Monday, September 21, 2009

Benefits of using Clojure (Lisp) in web/enterprise development

This post is my attempt at replying Ivan's question:

Benefits in web/enterprise application development are more of a corollary to how Clojure/Lisp addresses the problems in imperative-style development. To help myself substantiate that statement, I would rather point you to these:

Rich Hickey's talk at the JVM Summit

Paul Graham's story about ViaWeb

The practical web/enterprise app development scenario today includes
1. very high concurrency (traffic)
2. multi-core processors (hardware)
3. lock-based multi threading (prog model)
4. syntax and semantics bloat (Java)
5. complex business logic (business)
6. time-to-market issues (business)
7. performance issues (hardware / prog model)
8. scaling issues (hardware / prog model)
9. external Java libraries (prog model, Java)
10. lot of coding and bug-fixing (prog model)

Clojure is LISP-1, and has
(a) absolutely minimal syntax and great Java compatibility, which helps you deal with 4, 5, 6, 9 and 10
(b) very fast persistent data structures (with immutability and structure sharing), which help you deal with 3, 4, 5 and 10
(c) multiple flavors of anonymous functions (lambda) that make your programming model simpler
(d) macros, that let you extend the syntax and generate DSLs
(e) meta-programming, that lets you create very powerful programming constructs
(f) multi-methods, that are way more powerful than polymorphism
(g) type hints, that help you deal with 7
(h) multiple elegant concurrency solutions (few relevant links listed below), which help you deal with 1, 2, 3 and as a result also 8 to some extent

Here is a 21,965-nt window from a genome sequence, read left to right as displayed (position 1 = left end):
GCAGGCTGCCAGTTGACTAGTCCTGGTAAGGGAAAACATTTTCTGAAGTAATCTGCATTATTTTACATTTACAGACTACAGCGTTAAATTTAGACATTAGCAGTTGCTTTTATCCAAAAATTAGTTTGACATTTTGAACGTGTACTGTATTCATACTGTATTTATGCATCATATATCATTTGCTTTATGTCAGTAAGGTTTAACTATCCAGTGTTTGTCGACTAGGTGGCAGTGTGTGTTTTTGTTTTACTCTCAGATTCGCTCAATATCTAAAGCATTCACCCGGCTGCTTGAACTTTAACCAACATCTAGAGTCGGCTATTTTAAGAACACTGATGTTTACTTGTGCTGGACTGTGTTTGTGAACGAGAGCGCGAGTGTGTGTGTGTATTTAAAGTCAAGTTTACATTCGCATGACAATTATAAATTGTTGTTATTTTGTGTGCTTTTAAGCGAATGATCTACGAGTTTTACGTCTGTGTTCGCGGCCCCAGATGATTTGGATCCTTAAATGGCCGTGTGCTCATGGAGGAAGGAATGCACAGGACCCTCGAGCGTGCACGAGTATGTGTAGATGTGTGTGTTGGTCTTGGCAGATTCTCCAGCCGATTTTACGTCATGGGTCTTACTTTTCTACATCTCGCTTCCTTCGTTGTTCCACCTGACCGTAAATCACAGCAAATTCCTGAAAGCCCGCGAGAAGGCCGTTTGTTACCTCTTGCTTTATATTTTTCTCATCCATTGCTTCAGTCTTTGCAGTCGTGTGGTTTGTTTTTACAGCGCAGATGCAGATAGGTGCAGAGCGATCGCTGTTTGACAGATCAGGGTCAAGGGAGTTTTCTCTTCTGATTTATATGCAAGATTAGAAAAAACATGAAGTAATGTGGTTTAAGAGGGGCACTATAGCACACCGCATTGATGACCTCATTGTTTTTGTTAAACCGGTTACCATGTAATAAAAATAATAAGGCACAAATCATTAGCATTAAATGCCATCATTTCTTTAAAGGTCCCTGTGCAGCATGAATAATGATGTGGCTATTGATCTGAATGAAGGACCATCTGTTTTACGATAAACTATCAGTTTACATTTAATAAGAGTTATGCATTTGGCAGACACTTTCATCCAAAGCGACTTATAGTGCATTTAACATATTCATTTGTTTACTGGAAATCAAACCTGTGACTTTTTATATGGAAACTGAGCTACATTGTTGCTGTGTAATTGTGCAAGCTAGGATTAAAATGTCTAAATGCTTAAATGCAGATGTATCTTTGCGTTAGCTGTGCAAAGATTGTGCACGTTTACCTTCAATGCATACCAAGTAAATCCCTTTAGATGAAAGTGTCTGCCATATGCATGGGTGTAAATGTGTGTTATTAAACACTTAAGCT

(i) data structures that are functions and functions that are data, which helps you mix and match constructs in your programming model with extreme flexibility
(j) last but not the least lots of parentheses :-), which are actually a lot friendlier than they may seem at first (to the extent that they are actually a feature to help reduce syntax clutter)

As you would notice, Clojure provides a much higher power-to-weight ratio (in terms of expressiveness, flexibility, fitness and hygiene) when compared to other imperative languages. However, there are scenarios where you may be better off using Java rather than Clojure -- those include cases where pure performance matters more than everything else.

This post barely scratches the surface of what Clojure is all about. Take some time to explore the language -- I hope the benefits you discover will be be nothing short of amazing.

Friday, September 11, 2009

Introducing the Bitumen framework

Bitumen framework is a collection of Open Source libraries to make application development on the Java Virtual Machine easier. It fully supports Java and Clojure for now, and other JVM languages may be supported in the future.

Bitumen tries to ease the development in a non-invasive way. Each library may be used independent of each other. In some cases however, there may be inter-dependency. Another fact is Bitumen libraries are (and will remain) XML-free. There is easy-to-use API, which you can integrate with your preferred style of configuration.

The Bitumen framework is hosted here:

Why another framework?
I was not being able to make web development suck less with the existing Open Source projects. So, I took on this task and the result is Bitumen framework. Take a look at the libraries - there might be something you would find useful.

What are the libraries available?
Jettify - Tiny wrapper to easily embed the Jetty servlet container
JWebMVC - A minimalistic, REST-compatible servlet based web framework
More libraries are planned.

What is with this name? (Asked by Deepak)
Bitumen is used for making roads, hopefully this resembles "foundational". :-)

I am interested - I want to talk.
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